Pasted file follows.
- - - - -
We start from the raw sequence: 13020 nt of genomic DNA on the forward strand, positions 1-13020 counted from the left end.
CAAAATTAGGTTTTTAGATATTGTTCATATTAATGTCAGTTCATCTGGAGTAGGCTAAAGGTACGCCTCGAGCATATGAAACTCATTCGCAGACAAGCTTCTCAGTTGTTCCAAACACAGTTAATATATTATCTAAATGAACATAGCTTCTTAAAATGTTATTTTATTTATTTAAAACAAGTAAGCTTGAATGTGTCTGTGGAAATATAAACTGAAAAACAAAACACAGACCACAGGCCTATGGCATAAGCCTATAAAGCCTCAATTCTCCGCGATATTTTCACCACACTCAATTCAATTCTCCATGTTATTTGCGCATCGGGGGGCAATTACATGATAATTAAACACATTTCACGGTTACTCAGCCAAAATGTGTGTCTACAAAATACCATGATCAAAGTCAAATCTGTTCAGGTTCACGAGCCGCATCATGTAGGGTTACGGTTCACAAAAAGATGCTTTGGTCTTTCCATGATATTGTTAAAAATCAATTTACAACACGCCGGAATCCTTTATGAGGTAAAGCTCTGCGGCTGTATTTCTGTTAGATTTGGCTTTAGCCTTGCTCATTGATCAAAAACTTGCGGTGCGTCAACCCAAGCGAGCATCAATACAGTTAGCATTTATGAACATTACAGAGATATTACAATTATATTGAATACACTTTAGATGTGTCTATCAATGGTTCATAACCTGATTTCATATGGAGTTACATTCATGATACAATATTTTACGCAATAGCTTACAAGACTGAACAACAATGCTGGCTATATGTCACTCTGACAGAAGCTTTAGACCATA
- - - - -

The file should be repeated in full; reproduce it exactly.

We start from the raw sequence: 13020 nt of genomic DNA on the forward strand, positions 1-13020 counted from the left end.
CAAAATTAGGTTTTTAGATATTGTTCATATTAATGTCAGTTCATCTGGAGTAGGCTAAAGGTACGCCTCGAGCATATGAAACTCATTCGCAGACAAGCTTCTCAGTTGTTCCAAACACAGTTAATATATTATCTAAATGAACATAGCTTCTTAAAATGTTATTTTATTTATTTAAAACAAGTAAGCTTGAATGTGTCTGTGGAAATATAAACTGAAAAACAAAACACAGACCACAGGCCTATGGCATAAGCCTATAAAGCCTCAATTCTCCGCGATATTTTCACCACACTCAATTCAATTCTCCATGTTATTTGCGCATCGGGGGGCAATTACATGATAATTAAACACATTTCACGGTTACTCAGCCAAAATGTGTGTCTACAAAATACCATGATCAAAGTCAAATCTGTTCAGGTTCACGAGCCGCATCATGTAGGGTTACGGTTCACAAAAAGATGCTTTGGTCTTTCCATGATATTGTTAAAAATCAATTTACAACACGCCGGAATCCTTTATGAGGTAAAGCTCTGCGGCTGTATTTCTGTTAGATTTGGCTTTAGCCTTGCTCATTGATCAAAAACTTGCGGTGCGTCAACCCAAGCGAGCATCAATACAGTTAGCATTTATGAACATTACAGAGATATTACAATTATATTGAATACACTTTAGATGTGTCTATCAATGGTTCATAACCTGATTTCATATGGAGTTACATTCATGATACAATATTTTACGCAATAGCTTACAAGACTGAACAACAATGCTGGCTATATGTCACTCTGACAGAAGCTTTAGACCATA